in which she keeps her pair of breedTo be appreciated, these Campanini ing canaries, with their food, she seats canaries must be heard. If you are a herself on the rug before the hearth; lover of bird-music and have not heard and without invitation sixteen canaries him, you have yet to know the sweetest fly to her, alight on her shoulders, head, of bird-songs. The low ripple of the well- lap, everywhere, and tug and quarrel trained St. Andreasberg's song, swelling over the chickweed until they can eat gradually into a burst of melody that no more, when they go about their busnever hurts the most sensitive ear, and iness, trying to unravel the carpet, drawing gradually to a perfect close, al- or tear the paper from the wall, while ways strikes the new listener with won- Jinks, the paterfamilias, perched on his der and delight. Not long ago an old mistress' knee, sings a sweet song of gentleman who had traveled all over the thanks. United States heard my Campanini for I must relate here some things about the first time. The other canaries had been this Jinks, as they illustrate the intelligiving us a concert, apparently unno- gence of the canary. At the time I ticed by my venerable friend, when, sud- bought him he was extremely wild, but denly, as if by common consent, all were now he can almost talk. One day I resilent listening to one of Campanini's ceived a beautiful game-hen. As she best efforts. The old gentleman ceased was ill, I took her to my room to be talking, and turned and gazed on the little doctored. Jinks had the liberty of the musician until the song was over; then room then, and soon spied the wheat in he said: “I have heard birds sing in the the hen's box, and no sooner was she North and South, in the East and West, out than he was in testing the contents. but I never heard one equal to that. When he had made a full meal, I closed There is not a harsh note nor break the box and left the room. On my rein his song-perfect continuity of sweet- turn after three hours, Jinks met me at

the door and began to scold and to beg. While the canary is not so docile as At first I would not notice him. But as some other cage-birds, yet he is far more he flew to the back of my chair, and tractable and lovable than most persons prevented me from reading, I turned think. It is an easy matter to win the and looked at him to discover, if I confidence of this little pet, so that he will could, what the trouble was. No sooner take seed from your lips and trill his did he see that he had my attention than sweetest when perched upon your shoul- he flew to the box containing the wheat der. But you must be very gentle and and began to beg anew. I returned to kind, and, above all, you must love him. my book, and he to my chair. This was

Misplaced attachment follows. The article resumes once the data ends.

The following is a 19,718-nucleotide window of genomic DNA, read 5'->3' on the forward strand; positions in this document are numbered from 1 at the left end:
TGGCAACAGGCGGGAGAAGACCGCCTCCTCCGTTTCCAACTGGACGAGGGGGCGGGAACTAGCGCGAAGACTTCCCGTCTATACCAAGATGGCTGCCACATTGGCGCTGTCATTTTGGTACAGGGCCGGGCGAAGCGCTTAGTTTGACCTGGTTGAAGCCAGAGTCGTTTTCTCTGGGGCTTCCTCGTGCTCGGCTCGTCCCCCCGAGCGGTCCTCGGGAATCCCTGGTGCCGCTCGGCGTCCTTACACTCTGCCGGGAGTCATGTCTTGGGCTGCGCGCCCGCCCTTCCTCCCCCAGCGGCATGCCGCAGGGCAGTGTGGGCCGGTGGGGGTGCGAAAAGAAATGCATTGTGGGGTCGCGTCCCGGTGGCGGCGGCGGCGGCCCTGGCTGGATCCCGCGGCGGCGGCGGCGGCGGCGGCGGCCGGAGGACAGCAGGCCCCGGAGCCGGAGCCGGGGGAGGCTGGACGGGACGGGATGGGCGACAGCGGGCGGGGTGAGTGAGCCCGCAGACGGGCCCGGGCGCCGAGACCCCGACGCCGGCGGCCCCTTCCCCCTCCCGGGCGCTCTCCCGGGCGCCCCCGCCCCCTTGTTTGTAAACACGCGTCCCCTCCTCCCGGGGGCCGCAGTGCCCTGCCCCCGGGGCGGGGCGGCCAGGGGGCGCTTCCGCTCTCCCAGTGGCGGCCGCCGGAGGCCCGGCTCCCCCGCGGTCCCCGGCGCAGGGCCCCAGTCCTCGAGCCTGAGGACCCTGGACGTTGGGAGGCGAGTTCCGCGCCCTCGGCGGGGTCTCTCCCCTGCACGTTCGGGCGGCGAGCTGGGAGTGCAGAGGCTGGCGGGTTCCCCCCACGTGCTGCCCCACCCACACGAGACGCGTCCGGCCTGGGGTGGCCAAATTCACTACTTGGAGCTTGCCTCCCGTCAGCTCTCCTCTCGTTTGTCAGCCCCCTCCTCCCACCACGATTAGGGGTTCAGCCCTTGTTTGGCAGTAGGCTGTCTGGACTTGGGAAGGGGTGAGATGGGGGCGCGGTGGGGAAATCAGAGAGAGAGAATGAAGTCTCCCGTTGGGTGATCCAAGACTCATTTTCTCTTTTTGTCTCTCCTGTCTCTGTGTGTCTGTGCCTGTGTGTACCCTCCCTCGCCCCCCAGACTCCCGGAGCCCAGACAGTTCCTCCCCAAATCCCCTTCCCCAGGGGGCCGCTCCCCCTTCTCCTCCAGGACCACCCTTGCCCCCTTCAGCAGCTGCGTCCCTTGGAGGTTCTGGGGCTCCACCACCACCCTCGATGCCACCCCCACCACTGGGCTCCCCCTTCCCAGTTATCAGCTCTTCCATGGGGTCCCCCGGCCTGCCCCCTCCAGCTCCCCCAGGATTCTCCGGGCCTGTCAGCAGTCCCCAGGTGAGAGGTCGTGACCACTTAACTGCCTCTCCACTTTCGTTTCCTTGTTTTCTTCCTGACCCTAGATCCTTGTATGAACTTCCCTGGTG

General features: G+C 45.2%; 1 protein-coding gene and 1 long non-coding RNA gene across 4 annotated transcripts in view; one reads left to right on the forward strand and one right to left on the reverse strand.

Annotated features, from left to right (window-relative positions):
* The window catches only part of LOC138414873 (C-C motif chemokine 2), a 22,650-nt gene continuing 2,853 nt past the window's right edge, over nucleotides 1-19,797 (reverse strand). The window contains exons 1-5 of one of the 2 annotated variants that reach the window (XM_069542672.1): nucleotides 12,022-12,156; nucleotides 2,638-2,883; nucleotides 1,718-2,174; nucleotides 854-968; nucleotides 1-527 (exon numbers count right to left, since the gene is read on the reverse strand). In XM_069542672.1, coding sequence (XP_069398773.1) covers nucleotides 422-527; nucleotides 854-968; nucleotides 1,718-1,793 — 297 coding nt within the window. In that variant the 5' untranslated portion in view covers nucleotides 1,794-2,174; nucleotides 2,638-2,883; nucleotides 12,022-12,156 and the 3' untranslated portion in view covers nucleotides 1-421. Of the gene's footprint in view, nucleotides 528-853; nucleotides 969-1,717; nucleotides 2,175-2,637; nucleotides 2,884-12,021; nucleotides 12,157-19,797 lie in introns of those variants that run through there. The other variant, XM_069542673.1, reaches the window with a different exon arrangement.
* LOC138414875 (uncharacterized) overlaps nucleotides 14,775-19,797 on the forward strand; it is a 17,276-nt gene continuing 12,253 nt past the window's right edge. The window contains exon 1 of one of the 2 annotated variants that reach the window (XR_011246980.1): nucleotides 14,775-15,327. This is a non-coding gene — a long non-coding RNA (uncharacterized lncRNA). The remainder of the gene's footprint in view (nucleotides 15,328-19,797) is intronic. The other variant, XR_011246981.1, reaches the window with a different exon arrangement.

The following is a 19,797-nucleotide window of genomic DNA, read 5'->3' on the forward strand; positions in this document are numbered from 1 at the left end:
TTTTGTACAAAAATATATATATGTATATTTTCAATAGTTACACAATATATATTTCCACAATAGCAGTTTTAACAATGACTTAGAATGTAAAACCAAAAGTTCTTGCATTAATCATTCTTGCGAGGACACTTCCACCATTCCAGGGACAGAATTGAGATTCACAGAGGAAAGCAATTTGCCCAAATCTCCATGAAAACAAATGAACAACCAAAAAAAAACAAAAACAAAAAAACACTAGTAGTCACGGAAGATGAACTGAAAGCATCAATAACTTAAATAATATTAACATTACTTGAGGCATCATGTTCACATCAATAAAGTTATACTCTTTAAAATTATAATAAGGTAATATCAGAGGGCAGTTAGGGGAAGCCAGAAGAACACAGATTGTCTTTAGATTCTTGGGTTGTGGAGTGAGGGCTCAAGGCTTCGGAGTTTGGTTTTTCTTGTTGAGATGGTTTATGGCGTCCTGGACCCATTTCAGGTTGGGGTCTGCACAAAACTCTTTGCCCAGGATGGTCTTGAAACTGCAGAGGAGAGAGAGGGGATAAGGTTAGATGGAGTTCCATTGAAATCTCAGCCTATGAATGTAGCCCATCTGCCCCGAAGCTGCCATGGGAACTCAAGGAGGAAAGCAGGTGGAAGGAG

As has been said of a higher order of repeated several times, and whenever he animals, so it can be said of birds, that saw that I was looking, he would fly to the shortest route to the heart is down the the wheat; so, convinced that he was throat. Teach your bird to look to you begging for some of that, I went to the for his food. If he is timid and flutters box and opened it. As I approached, in terror about the cage whenever you he hopped aside and watched in silence; put your hand in, withhold his seed for but before I regained my chair, he was two hours, and then stand close to his busily eating. little prison until he has eaten all he We sometimes find it convenient to wishes. Take the seed-cup away for an- confine Jinks to his cage, and while beother two hours, and do not allow him hind the bars, he often asks my wife for to eat until he will take his food from a bath by dipping his head in his cup the cup while you hold it toward him. and scolding whenever she would not Follow this plan and you will soon be de notice him. As soon as supplied with lighted with having your pet take his his tub of water, he bathes and is con

eakfast from your hand, and sing his tented again.

ness."

a

No

He is, moreover, the only canary I it. “Hybrid-breeding," says Holden, “is ever knew that could be trusted out of fascinating, and has great charms, as its the house. When his mate was sitting, results are so uncertain; the probabilities I have known him to fly far into the are, that all the males will be dark, ordinwoods out of sight of home, always, ary-colored birds; the possibilities are, however, returning voluntarily, and nev- there may be among the nest of fledger attempting to enter the house by lings a single brilliant-colored bird any way except through the window of bird whose wealth of white and gold is the room in which his cage was hung. worth years of experiments to obtain." One rainy day his mate escaped from the There are, however, laws governing house, and left a newly-hatched brood. these combinations of blood, color and When an hour passed and she did not song well worth the seeking. Here is a return, I opened the window and Jinks rich field ready for the young investigator, immediately went to search for his where he may spend years of labor and spouse.